Big executive pay cuts are actually tiny

May 4, 2020

John Bendel

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Top people at Knight-Swift, Werner, and Covenant have agreed to temporary pay cuts. CCJ Magazine reported the big guys at the big carriers are making sacrifices “to help control costs during the COVID-19 pandemic.”

At Knight-Swift, CEO David Jackson takes a cut of 20%. At Werner, CEO Derek Leathers takes a 25% hit. Covenant CEO David Parker loses 15%. Details differ for each company, but all noted the changes in filings with the Securities and Exchange Commission. The cuts in base pay were also reported by the Wall Street Journal and other financial media.

Knight-Swift is the biggest of the three, so let’s look at CEO David Jackson to see how this works. According to Simply Wall Street, Dave’s annual compensation totals $4.6 million. A 20% reduction would mean Dave is giving up almost $1 million, right?

Wrong.

According to Knight-Swift’s SEC filing, Dave’s salary reduction begins April 13 and ends July 10, 2020. So, the cut doesn’t apply to the whole year, just to three months – one fiscal quarter. That would still be more than $1 million in pay, and 20% of that is $200,000 – not exactly small change.

But wait.

The filing states the 20% reduction applies to base salary only. It also explains, “The temporary reduction in base salary will not affect any other items of compensation.” For Dave, “other items of compensation” include cash bonuses plus company stock worth about $3.8 million.

All by itself, Dave’s base salary is not $4.6 million. It’s $800,000.

Seems base salary is often just a small part of top executive compensation. Other examples in transportation include J.B. Hunt CEO John Roberts III, whose base pay is $845,000, while his total pay is more than $6 million. Before his retirement on May 7, C.H. Robinson CEO John Wiehoff’s base pay was $1.1 million; his total pay is over $8 million. Then there’s Fred Smith, the founder, chairman, and principal executive officer of Fedex. Fred’s base pay is $1.3 million. His total pay is almost $16 million.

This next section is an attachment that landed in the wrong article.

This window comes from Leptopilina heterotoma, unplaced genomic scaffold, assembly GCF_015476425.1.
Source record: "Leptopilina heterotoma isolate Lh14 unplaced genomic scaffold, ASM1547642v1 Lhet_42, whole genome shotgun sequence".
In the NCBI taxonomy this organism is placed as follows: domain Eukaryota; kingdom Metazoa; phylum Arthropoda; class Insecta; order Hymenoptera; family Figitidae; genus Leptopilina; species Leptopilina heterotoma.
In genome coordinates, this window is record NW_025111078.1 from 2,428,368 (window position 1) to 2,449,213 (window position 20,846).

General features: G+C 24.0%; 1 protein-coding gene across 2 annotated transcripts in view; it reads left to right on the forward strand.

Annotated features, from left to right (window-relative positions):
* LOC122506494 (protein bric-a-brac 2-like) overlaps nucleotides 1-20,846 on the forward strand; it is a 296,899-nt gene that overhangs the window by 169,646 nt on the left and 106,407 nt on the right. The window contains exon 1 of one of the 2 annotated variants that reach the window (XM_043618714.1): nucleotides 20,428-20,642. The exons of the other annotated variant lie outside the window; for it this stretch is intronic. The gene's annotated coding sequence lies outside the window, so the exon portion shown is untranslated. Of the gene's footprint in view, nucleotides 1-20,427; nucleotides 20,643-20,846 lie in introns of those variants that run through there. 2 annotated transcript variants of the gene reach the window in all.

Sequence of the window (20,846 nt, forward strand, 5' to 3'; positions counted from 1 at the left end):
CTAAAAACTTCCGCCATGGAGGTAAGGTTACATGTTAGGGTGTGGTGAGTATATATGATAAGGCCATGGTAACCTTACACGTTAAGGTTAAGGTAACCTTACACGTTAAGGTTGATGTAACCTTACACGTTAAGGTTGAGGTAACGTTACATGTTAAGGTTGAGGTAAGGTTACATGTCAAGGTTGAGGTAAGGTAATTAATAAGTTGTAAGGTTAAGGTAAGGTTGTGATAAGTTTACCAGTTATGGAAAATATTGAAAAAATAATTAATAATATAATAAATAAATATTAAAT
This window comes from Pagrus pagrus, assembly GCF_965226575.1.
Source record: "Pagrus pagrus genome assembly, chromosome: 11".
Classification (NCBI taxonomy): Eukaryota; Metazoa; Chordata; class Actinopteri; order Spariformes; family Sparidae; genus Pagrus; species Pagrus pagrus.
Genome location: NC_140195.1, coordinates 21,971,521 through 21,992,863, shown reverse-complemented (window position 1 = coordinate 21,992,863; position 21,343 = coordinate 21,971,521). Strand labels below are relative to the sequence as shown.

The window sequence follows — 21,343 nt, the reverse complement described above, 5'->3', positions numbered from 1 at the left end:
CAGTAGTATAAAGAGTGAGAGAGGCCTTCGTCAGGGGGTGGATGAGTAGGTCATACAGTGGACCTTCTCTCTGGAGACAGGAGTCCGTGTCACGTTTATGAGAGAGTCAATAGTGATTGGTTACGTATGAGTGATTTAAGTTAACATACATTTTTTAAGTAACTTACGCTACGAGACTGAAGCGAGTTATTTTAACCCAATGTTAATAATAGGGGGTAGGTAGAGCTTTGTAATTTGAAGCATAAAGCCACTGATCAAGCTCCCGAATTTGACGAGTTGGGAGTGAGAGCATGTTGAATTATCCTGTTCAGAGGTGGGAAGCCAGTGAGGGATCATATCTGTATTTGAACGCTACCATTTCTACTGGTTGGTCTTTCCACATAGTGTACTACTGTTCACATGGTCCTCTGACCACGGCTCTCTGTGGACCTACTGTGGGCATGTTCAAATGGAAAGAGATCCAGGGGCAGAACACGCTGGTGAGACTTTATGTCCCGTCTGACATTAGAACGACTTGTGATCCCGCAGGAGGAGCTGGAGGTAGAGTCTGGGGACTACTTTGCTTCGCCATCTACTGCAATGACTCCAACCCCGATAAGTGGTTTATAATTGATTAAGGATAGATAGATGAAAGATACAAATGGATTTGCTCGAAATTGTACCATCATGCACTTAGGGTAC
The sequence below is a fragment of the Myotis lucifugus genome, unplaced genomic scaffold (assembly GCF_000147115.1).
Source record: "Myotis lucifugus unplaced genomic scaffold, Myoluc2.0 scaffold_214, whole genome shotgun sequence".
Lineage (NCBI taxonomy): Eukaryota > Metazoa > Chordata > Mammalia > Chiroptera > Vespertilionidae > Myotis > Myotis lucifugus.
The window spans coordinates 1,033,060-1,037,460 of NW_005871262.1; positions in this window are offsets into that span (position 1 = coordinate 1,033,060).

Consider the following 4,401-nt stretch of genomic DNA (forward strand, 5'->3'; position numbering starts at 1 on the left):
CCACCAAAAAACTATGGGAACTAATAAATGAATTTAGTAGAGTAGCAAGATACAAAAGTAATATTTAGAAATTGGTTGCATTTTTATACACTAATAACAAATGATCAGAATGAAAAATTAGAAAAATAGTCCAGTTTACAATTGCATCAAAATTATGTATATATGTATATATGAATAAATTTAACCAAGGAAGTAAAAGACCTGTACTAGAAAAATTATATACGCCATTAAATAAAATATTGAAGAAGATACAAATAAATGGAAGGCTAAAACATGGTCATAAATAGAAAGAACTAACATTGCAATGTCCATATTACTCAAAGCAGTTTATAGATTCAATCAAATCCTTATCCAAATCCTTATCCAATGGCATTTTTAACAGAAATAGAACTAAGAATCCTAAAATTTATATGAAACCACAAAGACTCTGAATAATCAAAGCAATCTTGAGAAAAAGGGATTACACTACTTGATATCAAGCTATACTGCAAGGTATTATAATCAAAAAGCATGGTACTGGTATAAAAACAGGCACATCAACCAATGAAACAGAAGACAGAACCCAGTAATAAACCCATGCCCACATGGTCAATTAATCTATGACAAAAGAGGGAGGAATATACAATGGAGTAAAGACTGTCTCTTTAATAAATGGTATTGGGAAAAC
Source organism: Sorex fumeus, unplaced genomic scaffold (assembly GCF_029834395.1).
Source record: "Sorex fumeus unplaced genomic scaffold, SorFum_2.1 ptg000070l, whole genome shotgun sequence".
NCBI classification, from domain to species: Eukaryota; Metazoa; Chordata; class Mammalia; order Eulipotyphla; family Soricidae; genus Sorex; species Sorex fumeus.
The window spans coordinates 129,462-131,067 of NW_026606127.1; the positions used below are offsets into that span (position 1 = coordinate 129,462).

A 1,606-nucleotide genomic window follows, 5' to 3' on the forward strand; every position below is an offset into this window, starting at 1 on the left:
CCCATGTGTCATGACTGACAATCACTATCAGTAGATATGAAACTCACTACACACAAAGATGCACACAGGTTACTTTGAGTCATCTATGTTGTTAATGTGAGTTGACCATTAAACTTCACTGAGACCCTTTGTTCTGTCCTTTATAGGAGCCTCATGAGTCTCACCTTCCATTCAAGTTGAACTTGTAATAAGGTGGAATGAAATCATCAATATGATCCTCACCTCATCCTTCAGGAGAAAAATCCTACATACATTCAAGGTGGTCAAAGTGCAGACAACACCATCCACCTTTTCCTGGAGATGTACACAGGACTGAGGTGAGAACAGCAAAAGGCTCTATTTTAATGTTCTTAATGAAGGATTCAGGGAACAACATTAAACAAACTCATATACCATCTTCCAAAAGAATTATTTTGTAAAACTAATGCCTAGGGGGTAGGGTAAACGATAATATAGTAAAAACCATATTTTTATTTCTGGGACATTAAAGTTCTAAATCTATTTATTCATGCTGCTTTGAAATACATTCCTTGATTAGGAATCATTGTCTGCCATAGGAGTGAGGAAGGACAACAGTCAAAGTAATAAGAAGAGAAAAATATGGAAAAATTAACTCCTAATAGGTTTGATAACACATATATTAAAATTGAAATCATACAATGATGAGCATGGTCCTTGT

So at Knight-Swift, Dave’s 20% base pay cut applies – at least for now – to just one fiscal quarter, or $200,000 of his $800,000 base pay. According to my math, 20% of $200,000 comes out to $40,000.

OK, Dave is sacrificing $40,000 for the cause. But remember, in total compensation Dave earns more than $4 million a year. That’s almost $77,000 a week or roughly $11,000 every day of the year. By that measure, $40,000 is going to cost Dave less than four days’ actual pay.

The stated purpose for the reductions is to lower costs in the context of the COVID-19 pandemic. But it will be hard to see the impact of Dave’s $40,000 on Knight-Swift revenues of roughly $1 billion a quarter – 40,000 goes into 1 billion 25,000 times. It wouldn’t amount to a sliver or even a line in a company pie chart.

I admit a million here, a million there, or even $40,000 hurts if it’s coming out of your pocket – no matter how deep that pocket is. And I realize some elements of executive pay can be other than immediate cash: stock or stock options, for example.

Also, the base-pay cuts apply to the second quarter of the year for a reason. April, May, and June of 2020 are expected to be dismal if not catastrophic for much of the trucking community. Accelerating economic damage caused by the COVID-19 pandemic could put Knight-Swift or any other big-time carrier in trouble. In that case, bonuses, stock and other goodies could shrink or go away altogether. It won’t happen, but conceivably it could.

Still, it is disheartening to do the math and learn what appeared to be a commendable 20% pay cut is more like 1% in practice. It’s symbolic, I assume, but even as a symbol it’s kind of pathetic.

Of course, I expect a corporate finance person to call and explain how I have it all wrong.

I’ll be waiting by the phone.

More from Land Line’s John Bendel:

Hero or Pariah?

COVID-19 hits entire transportation sector.

 

 

 

John Bendel

John Bendel is Land Line’s contributing editor-at-large. A former trucker, former editor at National Lampoon, and longtime truck writer, John is an author, photographer, and freelancer for New York Times. There’s more, but in short, his insight and matchless style of writing makes “Gizmos and Gears” a runaway reader favorite.